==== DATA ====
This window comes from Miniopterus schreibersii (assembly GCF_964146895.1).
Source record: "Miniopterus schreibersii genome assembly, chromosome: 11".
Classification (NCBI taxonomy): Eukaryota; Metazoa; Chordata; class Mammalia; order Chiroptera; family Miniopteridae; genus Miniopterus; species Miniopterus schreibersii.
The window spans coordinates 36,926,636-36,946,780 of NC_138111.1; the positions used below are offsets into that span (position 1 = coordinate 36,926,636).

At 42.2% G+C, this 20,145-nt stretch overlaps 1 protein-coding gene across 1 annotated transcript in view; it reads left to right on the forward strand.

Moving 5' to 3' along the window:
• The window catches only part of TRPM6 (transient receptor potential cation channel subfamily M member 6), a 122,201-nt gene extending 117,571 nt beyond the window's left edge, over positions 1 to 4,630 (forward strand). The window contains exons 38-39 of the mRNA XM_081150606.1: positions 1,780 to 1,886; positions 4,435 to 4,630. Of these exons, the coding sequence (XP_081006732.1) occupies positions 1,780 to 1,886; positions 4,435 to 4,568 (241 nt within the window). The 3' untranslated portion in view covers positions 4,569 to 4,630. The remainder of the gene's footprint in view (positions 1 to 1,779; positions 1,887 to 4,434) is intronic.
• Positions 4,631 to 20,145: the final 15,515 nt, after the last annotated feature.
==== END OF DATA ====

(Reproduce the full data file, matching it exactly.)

This window comes from Miniopterus schreibersii (assembly GCF_964146895.1).
Source record: "Miniopterus schreibersii genome assembly, chromosome: 11".
Classification (NCBI taxonomy): Eukaryota; Metazoa; Chordata; class Mammalia; order Chiroptera; family Miniopteridae; genus Miniopterus; species Miniopterus schreibersii.
The window spans coordinates 36,926,636-36,946,780 of NC_138111.1; the positions used below are offsets into that span (position 1 = coordinate 36,926,636).

At 42.2% G+C, this 20,145-nt stretch overlaps 1 protein-coding gene across 1 annotated transcript in view; it reads left to right on the forward strand.

Moving 5' to 3' along the window:
• The window catches only part of TRPM6 (transient receptor potential cation channel subfamily M member 6), a 122,201-nt gene extending 117,571 nt beyond the window's left edge, over positions 1 to 4,630 (forward strand). The window contains exons 38-39 of the mRNA XM_081150606.1: positions 1,780 to 1,886; positions 4,435 to 4,630. Of these exons, the coding sequence (XP_081006732.1) occupies positions 1,780 to 1,886; positions 4,435 to 4,568 (241 nt within the window). The 3' untranslated portion in view covers positions 4,569 to 4,630. The remainder of the gene's footprint in view (positions 1 to 1,779; positions 1,887 to 4,434) is intronic.
• Positions 4,631 to 20,145: the final 15,515 nt, after the last annotated feature.